Airlines put on notice over fees

AUSTRALIA'S major airlines have committed to talks with the national consumer watchdog after being hit with a warning over refund policies and the fees they charge to change bookings.

AUSTRALIA’S major airlines have committed to talks with the national consumer watchdog after being hit with a warning over refund policies and the fees they charge to change bookings.

After an investigation into more than 1,400 passenger complaints, the Australian Competition and Consumer Commission (ACCC) issued an Airlines Terms and Conditions report in the days before Christmas, putting the carriers on notice that it might take further action if they fail to make improvements.

The airlines are now in discussions with the corporate regulator in an effort to appease its concerns, which centre on “no refund” statements and what it says are “excessive” fees imposed for flight cancellations and revisions.

“We are concerned that some airlines’ policies appear inconsistent with consumers’ rights under the law,” said ACCC chairman Rod Sims.

“A major issue for consumers is excessive fees for flight cancellations. While airlines are free to differentiate their fares based on flexibility, they should not impose fees that are disproportionate to the original fare,” Sims said.

Among examples of concern cited by the ACCC is the case of a consumer who bought return flights between Sydney and Los Angeles for four people at a cost of $3,500. When the consumer cancelled the flights more than one month prior to departure, the airline charged $2,000 in fees, or more than 57% of the original fare.

In another case, a passenger making a same-day trip between Sydney and Canberra had their flight cancelled because of a mechanical fault. The delay extended beyond the time of their return flight, yet the carrier refused a refund and would only offer a credit.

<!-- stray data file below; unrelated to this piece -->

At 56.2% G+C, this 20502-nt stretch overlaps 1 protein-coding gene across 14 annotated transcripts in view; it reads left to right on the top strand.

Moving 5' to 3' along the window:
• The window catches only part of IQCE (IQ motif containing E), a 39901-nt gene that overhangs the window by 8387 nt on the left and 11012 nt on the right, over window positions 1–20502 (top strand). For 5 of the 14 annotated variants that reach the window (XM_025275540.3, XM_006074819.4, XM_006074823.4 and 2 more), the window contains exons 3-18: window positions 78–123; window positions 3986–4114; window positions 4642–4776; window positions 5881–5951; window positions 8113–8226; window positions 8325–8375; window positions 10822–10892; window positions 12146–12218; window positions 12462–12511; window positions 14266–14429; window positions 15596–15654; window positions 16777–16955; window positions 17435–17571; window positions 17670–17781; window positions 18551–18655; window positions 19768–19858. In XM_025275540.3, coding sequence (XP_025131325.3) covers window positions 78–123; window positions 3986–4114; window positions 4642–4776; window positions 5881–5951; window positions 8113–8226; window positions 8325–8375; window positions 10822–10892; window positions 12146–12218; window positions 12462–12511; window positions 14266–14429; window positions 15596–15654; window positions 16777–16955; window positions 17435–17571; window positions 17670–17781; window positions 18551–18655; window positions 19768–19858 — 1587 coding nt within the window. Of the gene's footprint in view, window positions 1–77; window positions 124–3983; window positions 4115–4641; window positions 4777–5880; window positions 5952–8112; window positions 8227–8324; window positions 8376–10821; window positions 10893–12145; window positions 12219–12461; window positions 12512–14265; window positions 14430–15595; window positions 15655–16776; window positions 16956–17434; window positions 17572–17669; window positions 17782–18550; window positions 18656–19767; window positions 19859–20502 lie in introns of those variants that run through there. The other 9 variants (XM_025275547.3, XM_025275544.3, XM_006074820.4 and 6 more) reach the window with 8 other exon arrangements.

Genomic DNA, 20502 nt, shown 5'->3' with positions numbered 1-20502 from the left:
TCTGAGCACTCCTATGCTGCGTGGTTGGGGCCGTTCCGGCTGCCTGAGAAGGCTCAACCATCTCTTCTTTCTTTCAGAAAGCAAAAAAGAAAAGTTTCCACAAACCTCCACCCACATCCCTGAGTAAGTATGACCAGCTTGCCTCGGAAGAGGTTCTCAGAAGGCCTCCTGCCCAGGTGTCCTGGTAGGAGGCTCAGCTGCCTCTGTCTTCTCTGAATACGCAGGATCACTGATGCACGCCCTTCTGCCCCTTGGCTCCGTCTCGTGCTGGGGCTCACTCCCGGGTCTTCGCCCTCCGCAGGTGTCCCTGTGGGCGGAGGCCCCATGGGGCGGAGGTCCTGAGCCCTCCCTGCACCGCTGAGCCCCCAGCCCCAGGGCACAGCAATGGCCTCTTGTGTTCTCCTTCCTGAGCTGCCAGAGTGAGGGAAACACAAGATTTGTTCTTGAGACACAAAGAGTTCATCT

“Airlines must deliver on remedies their customers are entitled to without delay or excuse,” Sims said.

While passengers are protected by the terms of Australian Consumer Law and are entitled to refunds in certain circumstances, the ACCC is concerned airlines may be misleading in making “no refund” statements online, particular in relation to low cost fares.

“It is completely inadequate to have ‘no refund’ statements qualified in obscure fine print,” Sims said. “These blanket statements can wrongly lead consumers to think they can never get a refund, in circumstances where they can.”

“The ACCC will engage with the airlines about the concerns raised in our report to discuss our expectations for change,” he said. “Where consumer issues continue, the ACCC will likely look to take action.”

Consumer advocate Choice welcomed the report and said airlines were under greater scrutiny than ever before.

“We are pleased to hear the ACCC has put Australia’s airlines on notice — ‘no refund’ statements and excessive cancellation and change fees will not be tolerated,” said Choice head of campaigns Sarah Agar.

“The regulator’s bid to potentially step in and take action on individual cases is great news for any frustrated traveller who’s been treated poorly by their airline,” she said.

Qantas defended its stance on refunds, saying “aviation is unique in many aspects from other industries, and our fares and conditions reflect that we cannot resell a seat after a flight has departed”.

“We will discuss this in detail with the ACCC,” a Qantas spokesperson said.

Virgin Australia also said it would respond to the ACCC’s concerns.

“Virgin is committed to doing the right thing by our customers and we review our conditions of carriage on a regular basis,” the carrier said in a statement.

“We look forward to engaging constructively with (the ACCC) as this is in the best interests of our customers.”

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